13 July 2016
A BIFOLIUM FROM A BIBLE, in Latin, manuscript on vellum [?France, late 9th or early 10th century]
A striking survival from an imposing Carolingian Bible, and a fascinating example of the development of Carolingian script in Europe.
(1) The script is datable to the transitional period of the Carolingian minuscule book-hand from the 9th to the 10th century, when, as a general rule, the script became slightly thinner, the clubbing of the main strokes less pronounced, and the bows of the letter ‘g’ tended to close up. Parallels can be drawn with the script in a Rabanus Maurus at the British Library, Add. MS. 22820, and datable to the middle of the 10th century, but this is a particularly ‘old-fashioned’ 10th-century script and the forms in the present bifolium still display features typical of the 9th century, such as the pronounced clubbing to the vertical main strokes and the slightly open ‘g’s. (2) Chapter headings in a 13th-century hand and inscriptions in a 16th-century French hand, including the words ‘La Recognoissance [...]’.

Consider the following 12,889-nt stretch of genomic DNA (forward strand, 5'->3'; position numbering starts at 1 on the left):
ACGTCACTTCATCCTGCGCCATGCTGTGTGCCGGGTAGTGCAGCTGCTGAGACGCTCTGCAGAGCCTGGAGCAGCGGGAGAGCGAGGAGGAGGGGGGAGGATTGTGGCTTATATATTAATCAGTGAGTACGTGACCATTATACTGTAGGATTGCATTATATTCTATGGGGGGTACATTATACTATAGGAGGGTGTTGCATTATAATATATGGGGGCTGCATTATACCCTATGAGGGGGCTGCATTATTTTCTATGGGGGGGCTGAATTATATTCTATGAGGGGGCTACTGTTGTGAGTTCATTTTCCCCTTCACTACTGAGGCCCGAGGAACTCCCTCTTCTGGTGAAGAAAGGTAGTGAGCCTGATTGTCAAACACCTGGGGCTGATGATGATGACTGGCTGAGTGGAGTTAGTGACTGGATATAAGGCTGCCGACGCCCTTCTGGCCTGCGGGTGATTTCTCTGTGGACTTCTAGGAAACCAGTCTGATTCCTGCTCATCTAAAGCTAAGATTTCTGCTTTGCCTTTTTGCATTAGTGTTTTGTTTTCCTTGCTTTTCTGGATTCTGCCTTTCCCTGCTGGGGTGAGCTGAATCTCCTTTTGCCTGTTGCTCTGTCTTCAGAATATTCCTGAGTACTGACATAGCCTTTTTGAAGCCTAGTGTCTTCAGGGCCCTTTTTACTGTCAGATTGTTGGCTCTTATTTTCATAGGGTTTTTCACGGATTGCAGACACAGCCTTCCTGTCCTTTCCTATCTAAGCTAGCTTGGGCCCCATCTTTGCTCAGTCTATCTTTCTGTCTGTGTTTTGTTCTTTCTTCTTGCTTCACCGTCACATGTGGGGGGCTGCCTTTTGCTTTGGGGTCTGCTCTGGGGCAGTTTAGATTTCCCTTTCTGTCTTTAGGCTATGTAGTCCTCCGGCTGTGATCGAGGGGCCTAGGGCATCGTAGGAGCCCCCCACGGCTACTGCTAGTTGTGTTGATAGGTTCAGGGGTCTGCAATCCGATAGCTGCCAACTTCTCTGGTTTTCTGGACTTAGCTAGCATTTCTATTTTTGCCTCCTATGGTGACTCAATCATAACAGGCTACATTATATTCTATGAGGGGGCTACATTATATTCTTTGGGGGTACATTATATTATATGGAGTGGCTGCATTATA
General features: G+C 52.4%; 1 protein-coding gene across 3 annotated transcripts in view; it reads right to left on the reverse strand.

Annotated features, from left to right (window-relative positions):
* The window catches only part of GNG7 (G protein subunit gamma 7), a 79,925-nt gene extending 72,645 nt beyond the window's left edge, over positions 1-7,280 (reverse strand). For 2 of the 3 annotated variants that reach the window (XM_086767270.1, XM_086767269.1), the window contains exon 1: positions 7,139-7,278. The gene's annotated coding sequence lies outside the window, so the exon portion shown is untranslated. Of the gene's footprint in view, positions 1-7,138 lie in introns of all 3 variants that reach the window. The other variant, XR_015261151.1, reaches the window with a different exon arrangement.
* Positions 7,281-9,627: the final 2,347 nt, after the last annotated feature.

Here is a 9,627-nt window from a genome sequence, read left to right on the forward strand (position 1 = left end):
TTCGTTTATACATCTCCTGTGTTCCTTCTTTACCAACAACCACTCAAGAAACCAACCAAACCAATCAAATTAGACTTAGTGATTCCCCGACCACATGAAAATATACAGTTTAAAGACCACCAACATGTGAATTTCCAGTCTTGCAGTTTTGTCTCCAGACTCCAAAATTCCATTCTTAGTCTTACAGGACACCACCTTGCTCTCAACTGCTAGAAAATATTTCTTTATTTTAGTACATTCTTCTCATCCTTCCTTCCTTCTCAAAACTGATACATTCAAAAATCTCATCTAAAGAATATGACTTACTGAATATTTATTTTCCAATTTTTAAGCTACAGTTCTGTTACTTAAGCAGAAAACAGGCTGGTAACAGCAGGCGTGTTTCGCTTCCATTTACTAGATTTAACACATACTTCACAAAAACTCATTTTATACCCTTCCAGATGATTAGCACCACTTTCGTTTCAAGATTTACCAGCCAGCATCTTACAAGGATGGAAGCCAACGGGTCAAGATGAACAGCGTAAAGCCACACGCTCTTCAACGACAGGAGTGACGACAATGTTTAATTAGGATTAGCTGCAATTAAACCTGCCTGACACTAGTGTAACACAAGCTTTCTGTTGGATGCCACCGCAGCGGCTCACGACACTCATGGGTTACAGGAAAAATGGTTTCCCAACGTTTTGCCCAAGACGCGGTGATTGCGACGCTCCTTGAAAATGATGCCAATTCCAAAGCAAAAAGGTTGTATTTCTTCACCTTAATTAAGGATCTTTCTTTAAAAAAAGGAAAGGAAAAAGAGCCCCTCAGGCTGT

PHYSICAL DESCRIPTION AND CONDITION:
c.320 x 490mm. 30 lines in two columns, containing the consecutive text of Numbers 22,18 - 24,23 beginning ‘[...]plus vel minus loquar’ and ending ‘locutus est heu quis victurus est [...]’, ruled space: 260 x 80mm (soiling and fraying from use as a wrapper, particularly to outer pages and central gutter, with legibility of text affected, especially at the end, a few holes).
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